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Friday, April 1, 2022

Fell Seal: Arbiter's Mark

One of many games to come out that draws obvious inspiration from Final Fantasy Tactics, Fell Seal is one that I didn't find much of worth in.  Somehow it looks both really good and really cheap, with intricate detail in its backdrops and portraits and stiff, lifeless animation for its in-game characters, which sucks the energy right out of what should be tense and exciting battles.  The mix-and-match class and ability system is here too, though it doesn't improve things any - it's just a small handful of FFT's classes, items and abilities, either made stupidly overpowered (one of the very first helmets you get cuts ice damage by 50% while the gold-steal ability does 85% of the damage of a normal attack AND steals a big wad of cash, meaning there's really no reason to use your standard attack ever again) or debuffed to the point of being worthless.  Combat is ungodly slow and drawn-out, with every character you fight being an overleveled meatshield that takes tens of hits to bring down, and the fact that they will do things like steal items from you with unavoidable counter moves and then promptly use them themselves to deliberately waste your resources, drag the fight out further and add more grinding after the fact is downright frustrating.  Every 'battle' is just a tedious hours-long trial-and-error-fest as you hunt for the one exact party setup and loadout that'll let you win, and no amount of improvisation, level grinding or -gasp- tactics will let you edge out a victory otherwise.  Cutscenes drag on and on, with no interesting characters, predictable plot points and wooden dialog that's about as fun to sit through as a live reading of a phone book; but of course the game's marketing lists 'mature storytelling' as one of its selling points, ensuring that a legion of 13-year-old morons and 41-year-old unemployable manchildren will launch a vicious hate campaign against you if you criticize it for any reason.  Not out of any actual fondness for Fell Seal, mind you, but just to make sure everyone who crosses their path knows that their phrenology tests and Steam libraries and cheevo lists and bookshelves full of PhD-level works (but nary a cracked spine on them, natch) prove they're supreme 193-IQ Übermenschen who are too smart and genetically superior for all the faggy baby 'casual' entertainment media lowbred simpletons like you enjoy and that you should totally take them and their amazing views on eugenics seriously before you're penciled in for the next cross burning duder.  6 Eyes Studio seems perfectly content to be associated with this particular brand of gross-ass bully too, because when they say so many nice things about their game (no matter how disingenuous or self-serving) and score them more sales through their press-gang tactics so that they can make strides in stripping digital gaming away from filthy casuals who just want entertainment and put it back in the hands of the intellectual elite who get off on crunching numbers and manipulating spreadsheets for days at a time before they see any tangible results, they can't possibly be bad people, right?  Basically, for a game that costs $30, Fell Seal offers too little of value to be worth a purchase, especially when games like Horizon's Gate, Symphony of War, Divinity Original Sin II, Triangle Strategy, Civ, the XCOM series and even the games it clearly yearns to be worshipped alongside - Final Fantasy Tactics and Tactics Ogre - can all be gotten at a comparable price and have leagues more to offer in terms of production design, fun factor and story content.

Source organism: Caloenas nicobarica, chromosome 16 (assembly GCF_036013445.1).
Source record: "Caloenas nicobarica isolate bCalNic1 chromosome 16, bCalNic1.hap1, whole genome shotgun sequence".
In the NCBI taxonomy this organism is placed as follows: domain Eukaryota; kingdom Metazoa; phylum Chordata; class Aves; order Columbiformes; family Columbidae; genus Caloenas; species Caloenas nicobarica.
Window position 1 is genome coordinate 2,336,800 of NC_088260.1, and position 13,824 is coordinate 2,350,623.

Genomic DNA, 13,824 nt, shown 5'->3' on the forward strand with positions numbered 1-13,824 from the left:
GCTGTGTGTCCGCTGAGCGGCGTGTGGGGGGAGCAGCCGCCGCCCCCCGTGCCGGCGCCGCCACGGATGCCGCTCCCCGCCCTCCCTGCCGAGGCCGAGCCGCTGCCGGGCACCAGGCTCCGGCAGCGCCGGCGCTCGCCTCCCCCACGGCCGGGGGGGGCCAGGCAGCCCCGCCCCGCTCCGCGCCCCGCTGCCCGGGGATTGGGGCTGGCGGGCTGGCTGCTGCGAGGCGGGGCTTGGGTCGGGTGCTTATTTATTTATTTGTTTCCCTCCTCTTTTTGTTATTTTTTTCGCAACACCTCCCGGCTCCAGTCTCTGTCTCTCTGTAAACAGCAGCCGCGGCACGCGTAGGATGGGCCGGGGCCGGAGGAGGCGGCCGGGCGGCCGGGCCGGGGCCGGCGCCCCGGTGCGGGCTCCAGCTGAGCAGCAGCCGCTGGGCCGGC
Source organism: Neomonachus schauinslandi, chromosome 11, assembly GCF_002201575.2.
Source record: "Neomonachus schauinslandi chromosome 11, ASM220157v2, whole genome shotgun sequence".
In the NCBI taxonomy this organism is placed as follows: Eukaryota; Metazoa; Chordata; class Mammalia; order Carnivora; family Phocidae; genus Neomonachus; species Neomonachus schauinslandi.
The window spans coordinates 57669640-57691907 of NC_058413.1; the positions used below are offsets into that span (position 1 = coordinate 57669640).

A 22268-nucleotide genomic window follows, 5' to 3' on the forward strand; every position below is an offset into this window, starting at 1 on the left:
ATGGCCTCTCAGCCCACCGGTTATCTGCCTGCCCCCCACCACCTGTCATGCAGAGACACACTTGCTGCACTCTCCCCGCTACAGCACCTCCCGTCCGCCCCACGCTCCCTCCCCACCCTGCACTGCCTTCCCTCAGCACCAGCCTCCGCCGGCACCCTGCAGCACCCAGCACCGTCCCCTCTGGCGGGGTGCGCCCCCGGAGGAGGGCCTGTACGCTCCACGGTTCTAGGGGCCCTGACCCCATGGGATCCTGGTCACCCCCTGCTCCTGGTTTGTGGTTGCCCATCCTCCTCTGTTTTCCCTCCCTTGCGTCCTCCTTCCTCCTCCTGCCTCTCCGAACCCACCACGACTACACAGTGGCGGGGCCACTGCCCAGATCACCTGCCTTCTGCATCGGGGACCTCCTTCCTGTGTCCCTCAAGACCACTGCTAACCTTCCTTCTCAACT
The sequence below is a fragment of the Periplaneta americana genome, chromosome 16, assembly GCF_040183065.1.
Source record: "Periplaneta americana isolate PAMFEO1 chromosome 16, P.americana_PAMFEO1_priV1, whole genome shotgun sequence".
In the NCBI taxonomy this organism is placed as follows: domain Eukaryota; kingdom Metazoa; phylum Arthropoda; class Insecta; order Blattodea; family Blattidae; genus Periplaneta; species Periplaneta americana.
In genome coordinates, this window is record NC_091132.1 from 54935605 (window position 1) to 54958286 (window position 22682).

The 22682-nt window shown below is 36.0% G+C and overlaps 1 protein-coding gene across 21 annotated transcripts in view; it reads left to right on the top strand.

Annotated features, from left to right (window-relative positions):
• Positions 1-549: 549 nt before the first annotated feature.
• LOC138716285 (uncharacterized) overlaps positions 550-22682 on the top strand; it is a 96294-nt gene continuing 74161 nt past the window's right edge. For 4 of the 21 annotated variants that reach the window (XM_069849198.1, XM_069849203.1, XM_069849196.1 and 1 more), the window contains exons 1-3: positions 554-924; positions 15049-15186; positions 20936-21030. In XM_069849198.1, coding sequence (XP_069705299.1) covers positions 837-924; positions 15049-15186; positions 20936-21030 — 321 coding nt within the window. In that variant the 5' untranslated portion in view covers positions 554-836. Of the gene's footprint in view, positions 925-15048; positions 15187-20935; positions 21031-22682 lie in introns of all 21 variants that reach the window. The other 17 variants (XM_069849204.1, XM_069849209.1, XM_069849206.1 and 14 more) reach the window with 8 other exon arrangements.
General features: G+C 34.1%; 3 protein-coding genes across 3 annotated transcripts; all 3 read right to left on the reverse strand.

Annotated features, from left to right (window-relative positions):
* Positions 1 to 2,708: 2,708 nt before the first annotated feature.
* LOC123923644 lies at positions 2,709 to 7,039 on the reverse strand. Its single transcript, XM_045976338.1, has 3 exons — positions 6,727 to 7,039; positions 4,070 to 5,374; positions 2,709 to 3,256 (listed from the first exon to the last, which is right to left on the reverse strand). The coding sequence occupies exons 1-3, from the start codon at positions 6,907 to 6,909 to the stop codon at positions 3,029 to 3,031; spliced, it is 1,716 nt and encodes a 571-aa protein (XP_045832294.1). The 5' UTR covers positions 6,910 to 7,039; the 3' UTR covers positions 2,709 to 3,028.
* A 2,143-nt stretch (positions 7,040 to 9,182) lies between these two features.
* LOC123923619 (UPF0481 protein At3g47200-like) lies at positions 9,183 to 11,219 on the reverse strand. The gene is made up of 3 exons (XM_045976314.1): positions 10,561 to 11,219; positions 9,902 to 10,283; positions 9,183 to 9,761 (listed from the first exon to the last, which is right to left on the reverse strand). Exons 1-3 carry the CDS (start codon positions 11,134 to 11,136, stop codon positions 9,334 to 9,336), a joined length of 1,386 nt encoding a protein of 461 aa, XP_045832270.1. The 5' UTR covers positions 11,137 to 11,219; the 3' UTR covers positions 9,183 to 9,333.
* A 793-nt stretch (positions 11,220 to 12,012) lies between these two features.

Developer: 6 Eyes Studio
Publisher: 1C Publishing EU
Released: 2018
Platforms: Playstation 4, Switch, PC, Linux, Mac OS, Xbox One